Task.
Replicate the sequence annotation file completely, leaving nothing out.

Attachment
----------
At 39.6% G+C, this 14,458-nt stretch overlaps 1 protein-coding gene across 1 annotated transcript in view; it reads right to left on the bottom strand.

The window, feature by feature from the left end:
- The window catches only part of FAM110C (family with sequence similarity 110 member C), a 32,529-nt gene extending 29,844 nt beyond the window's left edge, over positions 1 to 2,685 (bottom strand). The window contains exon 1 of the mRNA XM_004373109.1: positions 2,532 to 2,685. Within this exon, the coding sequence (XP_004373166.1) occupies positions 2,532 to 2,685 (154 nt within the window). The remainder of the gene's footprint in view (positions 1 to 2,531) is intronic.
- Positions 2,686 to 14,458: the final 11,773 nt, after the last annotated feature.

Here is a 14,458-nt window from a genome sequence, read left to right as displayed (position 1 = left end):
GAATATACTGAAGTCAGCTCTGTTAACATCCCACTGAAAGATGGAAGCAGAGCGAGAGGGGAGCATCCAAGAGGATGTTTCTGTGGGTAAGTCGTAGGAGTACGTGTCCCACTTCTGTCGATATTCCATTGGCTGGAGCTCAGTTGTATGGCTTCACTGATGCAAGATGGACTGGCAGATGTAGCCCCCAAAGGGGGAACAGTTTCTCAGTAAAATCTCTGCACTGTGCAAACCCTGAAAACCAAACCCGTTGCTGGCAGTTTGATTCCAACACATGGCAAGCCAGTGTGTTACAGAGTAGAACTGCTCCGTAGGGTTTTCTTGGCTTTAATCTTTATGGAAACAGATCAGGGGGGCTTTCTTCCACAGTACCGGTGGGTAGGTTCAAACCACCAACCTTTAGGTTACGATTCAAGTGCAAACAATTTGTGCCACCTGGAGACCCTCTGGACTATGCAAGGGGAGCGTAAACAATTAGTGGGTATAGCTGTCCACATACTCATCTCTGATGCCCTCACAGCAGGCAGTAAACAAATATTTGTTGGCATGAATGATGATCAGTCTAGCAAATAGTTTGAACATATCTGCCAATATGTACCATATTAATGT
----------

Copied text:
At 39.6% G+C, this 14,458-nt stretch overlaps 1 protein-coding gene across 1 annotated transcript in view; it reads right to left on the bottom strand.

The window, feature by feature from the left end:
- The window catches only part of FAM110C (family with sequence similarity 110 member C), a 32,529-nt gene extending 29,844 nt beyond the window's left edge, over positions 1 to 2,685 (bottom strand). The window contains exon 1 of the mRNA XM_004373109.1: positions 2,532 to 2,685. Within this exon, the coding sequence (XP_004373166.1) occupies positions 2,532 to 2,685 (154 nt within the window). The remainder of the gene's footprint in view (positions 1 to 2,531) is intronic.
- Positions 2,686 to 14,458: the final 11,773 nt, after the last annotated feature.

Here is a 14,458-nt window from a genome sequence, read left to right as displayed (position 1 = left end):
GAATATACTGAAGTCAGCTCTGTTAACATCCCACTGAAAGATGGAAGCAGAGCGAGAGGGGAGCATCCAAGAGGATGTTTCTGTGGGTAAGTCGTAGGAGTACGTGTCCCACTTCTGTCGATATTCCATTGGCTGGAGCTCAGTTGTATGGCTTCACTGATGCAAGATGGACTGGCAGATGTAGCCCCCAAAGGGGGAACAGTTTCTCAGTAAAATCTCTGCACTGTGCAAACCCTGAAAACCAAACCCGTTGCTGGCAGTTTGATTCCAACACATGGCAAGCCAGTGTGTTACAGAGTAGAACTGCTCCGTAGGGTTTTCTTGGCTTTAATCTTTATGGAAACAGATCAGGGGGGCTTTCTTCCACAGTACCGGTGGGTAGGTTCAAACCACCAACCTTTAGGTTACGATTCAAGTGCAAACAATTTGTGCCACCTGGAGACCCTCTGGACTATGCAAGGGGAGCGTAAACAATTAGTGGGTATAGCTGTCCACATACTCATCTCTGATGCCCTCACAGCAGGCAGTAAACAAATATTTGTTGGCATGAATGATGATCAGTCTAGCAAATAGTTTGAACATATCTGCCAATATGTACCATATTAATGT